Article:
Oct 14 – Creating a Culture of Inclusion

Oct 21 – Digital Accessibility: What HR Professionals Need to Know

Oct 28 – The Role Your D&I Team Plays During Crisis

We also want to acknowledge the passing of Ruth Bader Ginsberg, who was a champion of disability rights. May her memory be a revolution.

Do you know of other resources or news to share? Please feel free to share it or send it to us to amplify! adsectionblogSAA@gmail.com

Be well,

Lydia Tang

~ on behalf of the Accessibility & Disability Section Steering Committee

ADS Year One Retrospective

Comments from the outgoing chair, Lydia Tang, at the Accessibility & Disability Section’s first annual meeting, July 30th, 2020. See the notes from the annual meeting for more information.

Nearly a year ago at SAA, I heard that the Accessibility & Disability Section was approved by the Society of American Archivists’ Council, and today we are together here celebrating our first year!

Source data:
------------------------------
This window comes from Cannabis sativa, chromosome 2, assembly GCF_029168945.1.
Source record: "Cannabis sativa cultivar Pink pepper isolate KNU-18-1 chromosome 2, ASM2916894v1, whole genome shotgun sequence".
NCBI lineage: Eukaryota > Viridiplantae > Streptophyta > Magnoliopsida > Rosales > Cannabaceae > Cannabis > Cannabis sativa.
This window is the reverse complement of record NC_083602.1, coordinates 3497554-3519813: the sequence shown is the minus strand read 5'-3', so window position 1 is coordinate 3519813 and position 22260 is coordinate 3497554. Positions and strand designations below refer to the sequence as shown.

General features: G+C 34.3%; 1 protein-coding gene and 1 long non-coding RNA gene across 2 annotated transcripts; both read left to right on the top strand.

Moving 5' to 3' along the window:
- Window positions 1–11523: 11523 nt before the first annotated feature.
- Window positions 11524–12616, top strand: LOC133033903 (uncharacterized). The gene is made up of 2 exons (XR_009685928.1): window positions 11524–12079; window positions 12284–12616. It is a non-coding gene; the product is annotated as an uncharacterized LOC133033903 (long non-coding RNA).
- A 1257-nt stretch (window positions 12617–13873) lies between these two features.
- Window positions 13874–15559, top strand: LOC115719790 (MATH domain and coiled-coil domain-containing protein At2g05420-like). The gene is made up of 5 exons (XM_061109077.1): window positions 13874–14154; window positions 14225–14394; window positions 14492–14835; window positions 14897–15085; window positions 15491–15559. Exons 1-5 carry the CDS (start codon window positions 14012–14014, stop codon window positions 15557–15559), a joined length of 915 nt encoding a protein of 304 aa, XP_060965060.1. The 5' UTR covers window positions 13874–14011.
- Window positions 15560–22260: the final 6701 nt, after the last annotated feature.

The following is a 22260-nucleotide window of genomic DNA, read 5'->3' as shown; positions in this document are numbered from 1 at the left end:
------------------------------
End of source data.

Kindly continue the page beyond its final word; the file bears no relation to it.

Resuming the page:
This section has been the kernel of dreams for several years. When the first Archives Management and Records Management Joint Task Force on Accessibility submitted their initial Best Practices in 2008, they recognized that it wasn’t enough to assemble best practices and put it on a shelf. Accessibility is ever evolving and the concept of disability representation – that people with disabilities are not only your patrons but your peers – was still a “new” concept.

It took 10 years to assemble a Task Force to Revise these best practices, and when I joined in March 2018 as a last-minute scrappy walk-on, I wrote to the co-chairs and said that I wanted to create a section on accessibility. 

After the Best Practices were revised and submitted, I convened a Section Visioning committee to help build the SAA Council proposal which included the following individuals: Gracen Brilmyer, Steven Gentry, Eric Hung, Nicole Joniec, Helice Koffler, Anna Kresmer, Charity Park, Blake Relle, Amy San Antonio, Jamie Seemiller, Lindy Smith, London Stever, Phillip Stone, Chris Tanguay, Lauren White, and Carol Wilson.